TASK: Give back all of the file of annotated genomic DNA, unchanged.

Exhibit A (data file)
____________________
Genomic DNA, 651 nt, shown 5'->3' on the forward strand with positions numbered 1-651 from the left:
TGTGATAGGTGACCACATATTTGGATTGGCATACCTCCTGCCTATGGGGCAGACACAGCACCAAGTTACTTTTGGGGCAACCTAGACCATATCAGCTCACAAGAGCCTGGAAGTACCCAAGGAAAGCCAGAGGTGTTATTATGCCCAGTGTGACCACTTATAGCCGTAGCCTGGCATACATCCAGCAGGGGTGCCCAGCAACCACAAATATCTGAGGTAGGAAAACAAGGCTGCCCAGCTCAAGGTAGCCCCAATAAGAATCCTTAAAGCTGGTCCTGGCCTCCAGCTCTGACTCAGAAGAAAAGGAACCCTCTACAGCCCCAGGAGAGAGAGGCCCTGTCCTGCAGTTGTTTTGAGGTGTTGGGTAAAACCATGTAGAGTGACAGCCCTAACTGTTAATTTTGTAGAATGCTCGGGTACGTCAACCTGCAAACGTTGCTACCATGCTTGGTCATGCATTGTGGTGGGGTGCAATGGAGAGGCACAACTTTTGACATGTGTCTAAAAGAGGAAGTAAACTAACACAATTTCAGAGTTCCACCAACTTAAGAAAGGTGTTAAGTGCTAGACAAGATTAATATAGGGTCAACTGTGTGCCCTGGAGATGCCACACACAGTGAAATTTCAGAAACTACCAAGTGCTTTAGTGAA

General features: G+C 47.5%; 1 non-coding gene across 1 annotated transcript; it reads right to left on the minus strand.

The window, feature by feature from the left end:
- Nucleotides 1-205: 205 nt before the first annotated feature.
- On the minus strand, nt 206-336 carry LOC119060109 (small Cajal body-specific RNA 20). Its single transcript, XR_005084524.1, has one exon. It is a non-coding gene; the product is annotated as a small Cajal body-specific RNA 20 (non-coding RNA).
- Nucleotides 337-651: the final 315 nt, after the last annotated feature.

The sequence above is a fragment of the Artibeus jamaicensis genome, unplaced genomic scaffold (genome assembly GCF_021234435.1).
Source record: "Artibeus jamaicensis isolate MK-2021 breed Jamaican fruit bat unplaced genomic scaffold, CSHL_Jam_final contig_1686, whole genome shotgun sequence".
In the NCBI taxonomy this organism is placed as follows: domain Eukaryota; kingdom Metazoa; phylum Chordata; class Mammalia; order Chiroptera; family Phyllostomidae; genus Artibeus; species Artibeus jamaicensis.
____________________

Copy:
Genomic DNA, 651 nt, shown 5'->3' on the forward strand with positions numbered 1-651 from the left:
TGTGATAGGTGACCACATATTTGGATTGGCATACCTCCTGCCTATGGGGCAGACACAGCACCAAGTTACTTTTGGGGCAACCTAGACCATATCAGCTCACAAGAGCCTGGAAGTACCCAAGGAAAGCCAGAGGTGTTATTATGCCCAGTGTGACCACTTATAGCCGTAGCCTGGCATACATCCAGCAGGGGTGCCCAGCAACCACAAATATCTGAGGTAGGAAAACAAGGCTGCCCAGCTCAAGGTAGCCCCAATAAGAATCCTTAAAGCTGGTCCTGGCCTCCAGCTCTGACTCAGAAGAAAAGGAACCCTCTACAGCCCCAGGAGAGAGAGGCCCTGTCCTGCAGTTGTTTTGAGGTGTTGGGTAAAACCATGTAGAGTGACAGCCCTAACTGTTAATTTTGTAGAATGCTCGGGTACGTCAACCTGCAAACGTTGCTACCATGCTTGGTCATGCATTGTGGTGGGGTGCAATGGAGAGGCACAACTTTTGACATGTGTCTAAAAGAGGAAGTAAACTAACACAATTTCAGAGTTCCACCAACTTAAGAAAGGTGTTAAGTGCTAGACAAGATTAATATAGGGTCAACTGTGTGCCCTGGAGATGCCACACACAGTGAAATTTCAGAAACTACCAAGTGCTTTAGTGAA

General features: G+C 47.5%; 1 non-coding gene across 1 annotated transcript; it reads right to left on the minus strand.

The window, feature by feature from the left end:
- Nucleotides 1-205: 205 nt before the first annotated feature.
- On the minus strand, nt 206-336 carry LOC119060109 (small Cajal body-specific RNA 20). Its single transcript, XR_005084524.1, has one exon. It is a non-coding gene; the product is annotated as a small Cajal body-specific RNA 20 (non-coding RNA).
- Nucleotides 337-651: the final 315 nt, after the last annotated feature.

The sequence above is a fragment of the Artibeus jamaicensis genome, unplaced genomic scaffold (genome assembly GCF_021234435.1).
Source record: "Artibeus jamaicensis isolate MK-2021 breed Jamaican fruit bat unplaced genomic scaffold, CSHL_Jam_final contig_1686, whole genome shotgun sequence".
In the NCBI taxonomy this organism is placed as follows: domain Eukaryota; kingdom Metazoa; phylum Chordata; class Mammalia; order Chiroptera; family Phyllostomidae; genus Artibeus; species Artibeus jamaicensis.